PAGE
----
They listen to what their friends or family say, go along with the popular sentiment at the time, and even listen to completely anonymous nobodies on social media. They listen to everybody except for people whose opinion on a subject matters.

Legendary investor Warren Buffett once said when everybody’s confident, that’s when you should be scared, and when everybody’s scared, that’s when you should be brave. Something pretty close to that. That means going against the crowd, not with it. All kinds of fads have been coming and going throughout history, going back millennia.

New investment fads fuel speculative bubbles on investments whose prices soar to amounts that are out of all reasoning based on common sense and basic prudence in business. Then reality hits, and the lost person holding the hot potato in their hands loses a lot of money.

If you bought Bitcoin when everyone was the most excited about it in December 2017 (as some people even did by putting all their eggs in one basket and mortgaging their houses to invest in cryptocurrencies hoping to get rich quickly), you lost a ton of money.

But if you bought it when there wasn’t so much excitement over it in 2012, then you made a ton of money. By the time the crowd catches on to a speculative bubble, it’s too late, and only the fools follow after the crowds and are soon parted with their money.

Chase After Short Term Returns…

Part of the problem for the people who took mortgages out on their houses to invest in cryptocurrencies in December 2017 is they were hoping to make a huge return in a small amount of time, and their greed for something unreasonable got the better of them.

The generationally wealthy don’t get excited about chasing after hyped short-term returns. They think about how to invest in stable vehicles to grow their wealth over the years and decades. Their time horizon is far off. They see what’s up close today, this week, next month, and next year, but they see far off into the future.

That’s one reason why people often call very successful people visionary because they can visualize and see far into the future and take what they see seriously and care for it.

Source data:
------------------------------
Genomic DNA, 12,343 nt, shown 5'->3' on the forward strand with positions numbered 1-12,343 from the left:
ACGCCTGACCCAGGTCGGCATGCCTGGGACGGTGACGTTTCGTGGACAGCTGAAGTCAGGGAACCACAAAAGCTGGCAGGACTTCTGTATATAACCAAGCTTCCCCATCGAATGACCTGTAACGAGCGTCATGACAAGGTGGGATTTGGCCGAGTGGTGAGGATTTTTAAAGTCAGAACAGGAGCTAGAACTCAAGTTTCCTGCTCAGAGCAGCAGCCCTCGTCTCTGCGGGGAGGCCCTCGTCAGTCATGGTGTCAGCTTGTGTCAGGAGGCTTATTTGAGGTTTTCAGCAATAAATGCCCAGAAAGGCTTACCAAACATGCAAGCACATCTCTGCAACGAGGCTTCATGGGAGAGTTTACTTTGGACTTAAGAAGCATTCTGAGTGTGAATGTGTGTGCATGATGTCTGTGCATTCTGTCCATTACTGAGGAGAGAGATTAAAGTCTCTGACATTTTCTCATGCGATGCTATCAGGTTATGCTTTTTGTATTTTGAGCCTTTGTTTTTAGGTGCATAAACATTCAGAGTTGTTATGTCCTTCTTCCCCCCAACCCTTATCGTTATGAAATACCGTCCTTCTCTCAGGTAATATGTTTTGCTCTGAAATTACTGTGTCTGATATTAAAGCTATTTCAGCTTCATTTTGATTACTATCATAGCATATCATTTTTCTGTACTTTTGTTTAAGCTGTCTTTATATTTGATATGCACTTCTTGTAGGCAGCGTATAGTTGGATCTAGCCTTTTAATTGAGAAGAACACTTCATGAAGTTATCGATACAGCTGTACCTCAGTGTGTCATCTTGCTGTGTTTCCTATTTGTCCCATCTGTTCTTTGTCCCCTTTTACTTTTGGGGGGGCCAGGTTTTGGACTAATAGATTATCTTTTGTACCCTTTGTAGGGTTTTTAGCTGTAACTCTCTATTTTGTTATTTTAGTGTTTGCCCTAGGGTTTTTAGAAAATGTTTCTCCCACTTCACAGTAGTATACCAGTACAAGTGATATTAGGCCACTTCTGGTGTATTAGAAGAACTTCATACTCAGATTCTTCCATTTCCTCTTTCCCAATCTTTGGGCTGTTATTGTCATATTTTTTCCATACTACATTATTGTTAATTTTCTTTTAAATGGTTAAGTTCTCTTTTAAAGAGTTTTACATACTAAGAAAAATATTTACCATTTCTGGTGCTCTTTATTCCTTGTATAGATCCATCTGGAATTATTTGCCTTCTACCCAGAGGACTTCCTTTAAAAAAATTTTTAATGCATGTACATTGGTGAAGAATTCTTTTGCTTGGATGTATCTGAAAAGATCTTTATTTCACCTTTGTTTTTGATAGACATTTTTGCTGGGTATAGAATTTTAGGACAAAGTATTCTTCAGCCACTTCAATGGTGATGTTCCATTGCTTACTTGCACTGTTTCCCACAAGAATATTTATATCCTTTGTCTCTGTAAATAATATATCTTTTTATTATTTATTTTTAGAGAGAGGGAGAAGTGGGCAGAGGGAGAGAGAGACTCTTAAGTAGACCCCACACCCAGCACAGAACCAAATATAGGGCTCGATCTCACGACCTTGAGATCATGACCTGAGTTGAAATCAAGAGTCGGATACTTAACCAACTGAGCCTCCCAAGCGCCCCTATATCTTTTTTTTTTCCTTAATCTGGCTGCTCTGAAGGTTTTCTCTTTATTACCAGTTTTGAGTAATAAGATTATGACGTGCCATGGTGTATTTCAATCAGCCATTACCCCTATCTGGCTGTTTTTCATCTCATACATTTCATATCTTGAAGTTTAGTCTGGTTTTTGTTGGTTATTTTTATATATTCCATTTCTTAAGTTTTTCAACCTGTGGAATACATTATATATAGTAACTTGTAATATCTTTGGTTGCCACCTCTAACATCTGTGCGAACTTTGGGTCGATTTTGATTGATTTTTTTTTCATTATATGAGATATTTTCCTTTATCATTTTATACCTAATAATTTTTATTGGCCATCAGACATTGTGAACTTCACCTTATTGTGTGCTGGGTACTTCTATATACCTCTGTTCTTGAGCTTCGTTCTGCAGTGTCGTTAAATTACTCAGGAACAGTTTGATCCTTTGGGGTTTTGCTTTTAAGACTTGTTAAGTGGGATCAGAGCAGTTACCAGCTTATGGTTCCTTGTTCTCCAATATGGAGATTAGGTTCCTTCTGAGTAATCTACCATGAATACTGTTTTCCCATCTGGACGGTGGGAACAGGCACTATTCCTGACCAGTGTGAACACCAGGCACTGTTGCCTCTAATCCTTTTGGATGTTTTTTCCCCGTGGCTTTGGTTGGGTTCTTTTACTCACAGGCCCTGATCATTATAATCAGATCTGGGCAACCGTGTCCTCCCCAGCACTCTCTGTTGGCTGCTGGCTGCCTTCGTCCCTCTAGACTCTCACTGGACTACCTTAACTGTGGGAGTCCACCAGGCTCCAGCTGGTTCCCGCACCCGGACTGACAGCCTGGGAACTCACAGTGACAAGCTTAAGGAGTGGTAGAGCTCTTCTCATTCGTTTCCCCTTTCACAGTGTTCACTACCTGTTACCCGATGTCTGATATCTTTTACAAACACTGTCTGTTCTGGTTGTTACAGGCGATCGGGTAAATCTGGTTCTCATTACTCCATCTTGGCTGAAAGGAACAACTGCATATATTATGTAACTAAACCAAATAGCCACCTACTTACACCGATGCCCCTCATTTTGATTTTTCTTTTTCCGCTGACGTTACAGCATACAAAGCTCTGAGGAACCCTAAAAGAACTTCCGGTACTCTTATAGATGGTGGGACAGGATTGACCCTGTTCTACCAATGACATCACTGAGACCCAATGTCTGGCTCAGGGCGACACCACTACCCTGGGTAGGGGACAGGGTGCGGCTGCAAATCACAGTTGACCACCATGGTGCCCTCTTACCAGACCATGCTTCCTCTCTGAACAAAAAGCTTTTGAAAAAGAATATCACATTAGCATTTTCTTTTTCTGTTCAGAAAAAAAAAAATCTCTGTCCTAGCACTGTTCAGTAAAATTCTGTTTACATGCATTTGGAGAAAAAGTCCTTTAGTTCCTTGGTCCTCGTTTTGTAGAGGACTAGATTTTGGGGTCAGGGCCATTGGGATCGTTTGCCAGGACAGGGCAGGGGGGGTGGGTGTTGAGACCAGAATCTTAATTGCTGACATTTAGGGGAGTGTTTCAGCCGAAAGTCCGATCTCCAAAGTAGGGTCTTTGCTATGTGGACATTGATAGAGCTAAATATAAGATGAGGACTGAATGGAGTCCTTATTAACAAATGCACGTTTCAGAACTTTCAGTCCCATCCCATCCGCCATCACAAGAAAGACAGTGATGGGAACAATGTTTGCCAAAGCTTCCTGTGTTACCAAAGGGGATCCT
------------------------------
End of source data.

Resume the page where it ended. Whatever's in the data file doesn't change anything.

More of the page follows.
If you want to be unsuccessful and poor:

  • Chase after short-term returns instead.
  • Keep your time horizon close.
  • Don’t think about yourself and your goals decades from now.
  • Don’t have generational wealth goals for your children and grandchildren.

Go Into Shock And Freeze Up…

Congratulations, if you’ve checked off every item on this list, you are nearly destitute!

​​But here’s one more to drive that poverty home:  Even though you’re the smartest person in the room and feel pretty safe going along with something, if the crowd seems to be going that way, freeze up and don’t do anything.

Let the fear that you might make a mistake cause you to panic and run for cover, go into shock, and freeze up. Let caution to the point of analysis by paralysis keep you from learning more and doing something to protect, preserve, and grow your wealth.

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About the author

Kyle Jones is a co-founder and Key Principal of TruePoint Capital, LLC. Kyle is responsible for the company’s strategic planning, investment decisions, asset management, and overseeing all aspects of the company’s financial activities, operations, and investor relations. Kyle obtained a Bachelor of Science degree from Texas State University – San Marcos, where he also played Division 1 Baseball.